It’s a critical moment in the history of the Earth in terms of environmental action (or non-action) and climate change. It’s also an important time in what will become the history of the IoT (Internet of Things)—particularly robotics, machine learning, and AI (artificial intelligence). Innovative robotics and AI-based solutions aimed at addressing challenges related to climate change represent the culmination of these two realities colliding. Could AI technologies, including robotics and machine learning, help scientists, governments, and society at large solve looming, planet-wide issues?

AI and machine learning can help quantify various climate-change issues by providing data about climate and the environment. A partnership between the Atlanta Botanical Garden and Georgia Tech, for instance, is helping to test a new tool for collecting environmental data that could be used to protect ecosystems. A team at Georgia Tech engineered the SlothBot, a conservation robot that monitors temperature, weather, CO2 levels, and other metrics autonomously. The robot moves (slowly, like a real sloth) along a cable strung between trees at the Atlanta Botanical Garden, demonstrating how similar solutions could one day help provide critical data that can inform research and conservation efforts. After SlothBot finishes its test at the botanical garden, researchers hope to bring the robot to South America to provide data for specific conservation efforts.

AI and machine learning are also playing a role by informing the research, deployment, and operation of energy systems and, therefore, contributing to solutions. A group called CCAI (Climate Change AI) recently published a paper called “Tackling Climate Change with Machine Learning,” which identifies opportunities in the energy industry for machine learning, such as forecasting supply and demand, accelerating materials science, managing existing technologies, detecting methane leaks, reducing system waste and current-system impacts, and improving grid scheduling.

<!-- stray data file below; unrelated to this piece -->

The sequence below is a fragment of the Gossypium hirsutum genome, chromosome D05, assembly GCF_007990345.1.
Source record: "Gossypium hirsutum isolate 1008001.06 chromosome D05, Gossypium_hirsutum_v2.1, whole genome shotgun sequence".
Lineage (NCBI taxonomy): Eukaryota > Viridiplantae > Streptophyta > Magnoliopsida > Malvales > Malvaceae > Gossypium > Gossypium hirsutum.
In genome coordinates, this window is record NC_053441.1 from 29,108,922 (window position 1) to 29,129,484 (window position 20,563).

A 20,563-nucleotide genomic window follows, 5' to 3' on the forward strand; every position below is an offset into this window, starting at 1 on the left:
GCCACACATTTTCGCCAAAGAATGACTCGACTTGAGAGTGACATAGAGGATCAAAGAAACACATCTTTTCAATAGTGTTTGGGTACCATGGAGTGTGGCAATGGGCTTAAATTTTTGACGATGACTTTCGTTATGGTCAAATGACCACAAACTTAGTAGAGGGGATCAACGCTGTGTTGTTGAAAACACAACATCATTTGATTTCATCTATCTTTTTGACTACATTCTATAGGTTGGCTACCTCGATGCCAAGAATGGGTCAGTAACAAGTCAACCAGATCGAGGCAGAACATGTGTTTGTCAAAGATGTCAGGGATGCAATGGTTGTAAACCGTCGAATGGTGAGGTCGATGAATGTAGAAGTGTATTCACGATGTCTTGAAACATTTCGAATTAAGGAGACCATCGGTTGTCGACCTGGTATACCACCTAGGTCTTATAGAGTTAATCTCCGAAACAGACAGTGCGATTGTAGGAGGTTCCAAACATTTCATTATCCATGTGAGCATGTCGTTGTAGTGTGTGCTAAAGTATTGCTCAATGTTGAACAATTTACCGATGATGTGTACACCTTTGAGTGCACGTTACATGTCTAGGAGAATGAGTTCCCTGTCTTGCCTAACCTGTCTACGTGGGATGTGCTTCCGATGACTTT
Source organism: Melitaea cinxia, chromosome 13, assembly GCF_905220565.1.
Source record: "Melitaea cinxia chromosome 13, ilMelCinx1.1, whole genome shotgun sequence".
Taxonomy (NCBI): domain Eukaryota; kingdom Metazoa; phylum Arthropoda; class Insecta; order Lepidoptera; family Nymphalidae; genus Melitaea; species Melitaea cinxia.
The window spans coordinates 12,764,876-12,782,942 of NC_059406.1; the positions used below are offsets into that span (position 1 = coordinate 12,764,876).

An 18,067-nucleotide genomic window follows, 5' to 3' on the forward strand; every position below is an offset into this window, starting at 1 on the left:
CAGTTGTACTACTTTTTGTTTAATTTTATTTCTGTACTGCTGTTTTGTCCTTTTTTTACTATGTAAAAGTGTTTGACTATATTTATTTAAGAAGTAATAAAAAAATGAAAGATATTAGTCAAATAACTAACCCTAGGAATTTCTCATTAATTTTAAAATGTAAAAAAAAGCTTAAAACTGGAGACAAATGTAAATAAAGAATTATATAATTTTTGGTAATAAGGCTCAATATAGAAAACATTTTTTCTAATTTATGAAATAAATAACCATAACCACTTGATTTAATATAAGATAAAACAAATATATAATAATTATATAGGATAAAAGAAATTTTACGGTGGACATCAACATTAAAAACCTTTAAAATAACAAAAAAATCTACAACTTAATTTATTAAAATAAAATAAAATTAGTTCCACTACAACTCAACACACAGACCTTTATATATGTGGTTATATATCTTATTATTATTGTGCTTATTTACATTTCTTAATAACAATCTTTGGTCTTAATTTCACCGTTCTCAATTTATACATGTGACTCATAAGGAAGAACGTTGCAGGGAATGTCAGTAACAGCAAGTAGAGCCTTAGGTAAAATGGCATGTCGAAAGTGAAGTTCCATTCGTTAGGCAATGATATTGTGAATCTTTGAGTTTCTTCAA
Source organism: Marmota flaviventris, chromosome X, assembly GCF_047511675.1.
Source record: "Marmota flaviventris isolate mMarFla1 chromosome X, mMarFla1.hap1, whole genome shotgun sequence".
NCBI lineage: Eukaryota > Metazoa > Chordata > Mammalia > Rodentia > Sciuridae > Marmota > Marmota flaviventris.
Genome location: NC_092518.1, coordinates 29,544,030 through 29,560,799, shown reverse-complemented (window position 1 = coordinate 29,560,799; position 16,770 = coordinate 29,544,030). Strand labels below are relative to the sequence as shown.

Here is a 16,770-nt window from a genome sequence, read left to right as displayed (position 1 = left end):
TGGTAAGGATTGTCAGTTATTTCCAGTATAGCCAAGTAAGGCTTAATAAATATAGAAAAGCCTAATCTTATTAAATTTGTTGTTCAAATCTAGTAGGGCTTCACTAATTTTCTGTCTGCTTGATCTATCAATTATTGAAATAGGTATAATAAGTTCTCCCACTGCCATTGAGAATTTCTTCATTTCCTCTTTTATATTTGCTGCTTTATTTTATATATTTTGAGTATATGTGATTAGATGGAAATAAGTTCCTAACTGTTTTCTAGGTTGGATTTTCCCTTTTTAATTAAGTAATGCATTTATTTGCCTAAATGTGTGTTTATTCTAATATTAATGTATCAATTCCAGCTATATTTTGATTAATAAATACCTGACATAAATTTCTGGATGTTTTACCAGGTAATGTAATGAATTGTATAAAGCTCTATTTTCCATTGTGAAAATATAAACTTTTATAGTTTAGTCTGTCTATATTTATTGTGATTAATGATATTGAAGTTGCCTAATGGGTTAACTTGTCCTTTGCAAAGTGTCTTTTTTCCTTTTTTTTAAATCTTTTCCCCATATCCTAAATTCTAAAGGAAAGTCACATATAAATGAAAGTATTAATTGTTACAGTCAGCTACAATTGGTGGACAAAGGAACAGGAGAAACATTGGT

In transportation, too, IoT technologies are enabling autonomous vehicles and ride-sharing paradigms, which could positively impact the amount of carbon emissions produced by vehicles. However, CCAI points out that perhaps the most potent impacts AI and machine learning could have in transportation are improving vehicle engineering, enabling intelligent infrastructure, and providing policy-relevant data that could support crucial public policies that reduce carbon and greenhouse-gas emissions.

The ability to optimize buildings and make cities smarter offers a huge opportunity for reducing harmful emissions, since buildings are such rabid consumers of energy. Machine learning and AI technologies play a role here by optimizing energy use via intelligent system controls and improving urban planning for smart cities. In industry, too, the CCAI points to the opportunity for machine learning and AI to help optimize supply chains, streamline operations and enable predictive maintenance, reduce overproduction and food waste, and contribute to the development of climate-friendly materials (for instance, in construction).

As 2021 approaches, what new ways will the IoT industry find to address planet-wide issues such as climate change, perhaps by helping industries like transportation, energy, and agriculture address their specific needs? Sustainability will continue to be a hot topic into next year, because industries and society at large can no longer afford to ignore it.

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